by admin default ~ January 27th, 2012
Alaska Energy Authority officials updated the House Energy Committee Thursday on the status of the proposed Susitna Watana Dam. AEA’s Executive Director Sara Fisher-Goad and Susitna Hydropower Lead Project Manager Wayne Dyok laid out the timeline leading up to their licensing application with the Federal Energy Regulatory Commission, which they plan to file by the end of 2015.
AEA hopes the dam will be licensed by 2017, with construction completed by 2023. That timeline would aid the State’s goal of supplying 50% of Alaska’s energy needs with renewables by 2025.
A number of studies must be completed before the actual licensing process begins, and Dyok said the next 11 months would be spent working to satisfy FERC’s pre-application requirements.
In an effort to maintain transparency, AEA has scheduled four public scoping meetings around the state in March, making presentations in Anchorage, Wasilla, Talkeetna, Fairbanks. These meetings are the only outreach to railbelt communities scheduled so far. Representative Saddler asked what efforts were being made to further engage the public, Dyok said there was more work to be done in making the case for the dam, saying the steady energy prices and more jobs were enough to persuade Alaskans. The AEA is searching for a public relations team to put together an outreach campaign to the tune of five-hundred-thousand dollars.
Dyok said a number of studies are still necessary to evaluate transmission needs, access routes, compensation and environmental impact studies. The Dam’s price tag was an estimated 4.6 billion dollars, but Dyok told committee members a clearer picture on that estimate would be ready sometime next week.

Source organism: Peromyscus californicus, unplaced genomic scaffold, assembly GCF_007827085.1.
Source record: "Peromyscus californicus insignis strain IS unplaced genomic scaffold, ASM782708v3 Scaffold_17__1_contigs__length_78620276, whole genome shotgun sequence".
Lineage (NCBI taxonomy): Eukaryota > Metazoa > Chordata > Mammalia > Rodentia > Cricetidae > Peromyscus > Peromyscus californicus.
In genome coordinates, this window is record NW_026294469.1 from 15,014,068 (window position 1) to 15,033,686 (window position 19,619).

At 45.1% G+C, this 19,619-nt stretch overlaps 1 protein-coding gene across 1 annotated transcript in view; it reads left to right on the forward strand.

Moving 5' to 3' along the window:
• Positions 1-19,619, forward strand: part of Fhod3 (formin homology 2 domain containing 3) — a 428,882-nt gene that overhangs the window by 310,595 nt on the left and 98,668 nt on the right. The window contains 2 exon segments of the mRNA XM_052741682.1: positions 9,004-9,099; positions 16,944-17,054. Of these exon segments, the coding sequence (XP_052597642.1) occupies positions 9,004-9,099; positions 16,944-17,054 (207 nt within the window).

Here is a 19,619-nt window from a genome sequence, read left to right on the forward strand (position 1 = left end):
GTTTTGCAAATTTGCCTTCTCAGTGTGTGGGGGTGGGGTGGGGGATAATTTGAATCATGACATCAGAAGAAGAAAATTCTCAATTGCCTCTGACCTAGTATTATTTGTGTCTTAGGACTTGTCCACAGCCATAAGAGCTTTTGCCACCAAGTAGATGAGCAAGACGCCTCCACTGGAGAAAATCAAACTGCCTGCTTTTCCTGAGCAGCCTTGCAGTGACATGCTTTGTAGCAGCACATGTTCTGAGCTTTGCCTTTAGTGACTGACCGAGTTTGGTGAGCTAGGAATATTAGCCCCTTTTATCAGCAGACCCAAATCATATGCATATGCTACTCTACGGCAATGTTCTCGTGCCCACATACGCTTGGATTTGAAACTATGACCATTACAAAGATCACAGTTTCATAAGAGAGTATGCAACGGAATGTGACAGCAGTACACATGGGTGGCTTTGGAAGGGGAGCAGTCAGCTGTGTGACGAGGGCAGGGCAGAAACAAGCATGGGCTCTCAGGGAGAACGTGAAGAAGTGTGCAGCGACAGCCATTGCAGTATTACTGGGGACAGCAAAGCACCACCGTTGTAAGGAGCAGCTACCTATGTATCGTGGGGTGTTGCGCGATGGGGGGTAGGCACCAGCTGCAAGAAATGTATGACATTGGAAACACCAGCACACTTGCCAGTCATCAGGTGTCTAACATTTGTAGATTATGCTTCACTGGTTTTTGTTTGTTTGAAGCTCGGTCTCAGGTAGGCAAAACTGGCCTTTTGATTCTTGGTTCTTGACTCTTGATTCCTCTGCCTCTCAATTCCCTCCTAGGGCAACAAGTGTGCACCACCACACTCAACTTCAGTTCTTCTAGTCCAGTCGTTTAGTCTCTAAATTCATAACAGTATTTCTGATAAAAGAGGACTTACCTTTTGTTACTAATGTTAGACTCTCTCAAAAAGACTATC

Representative Tuck, a Democrat from District 29, wanted to know why the proposed 700 foot height of the dam includes a possible 150 foot expansion. He questioned why the dam wouldn’t be built to the larger size in the first place, citing a larger dam proposed in 2009 that would have been 850 feet tall and produce 200 percent more power at only a 22 percent increase in cost of the dam. Tuck added that he would like to see gas power made obsolete through hydropower.
AEA’s consulting attorney said they would be engaging in talks with Native corporations in the next few weeks over issues of land ownership as well as surface and mineral rights.
Dyok said that the Susitna Hydro project was still operating on 2011 funding, and would not be requesting additional money during this session.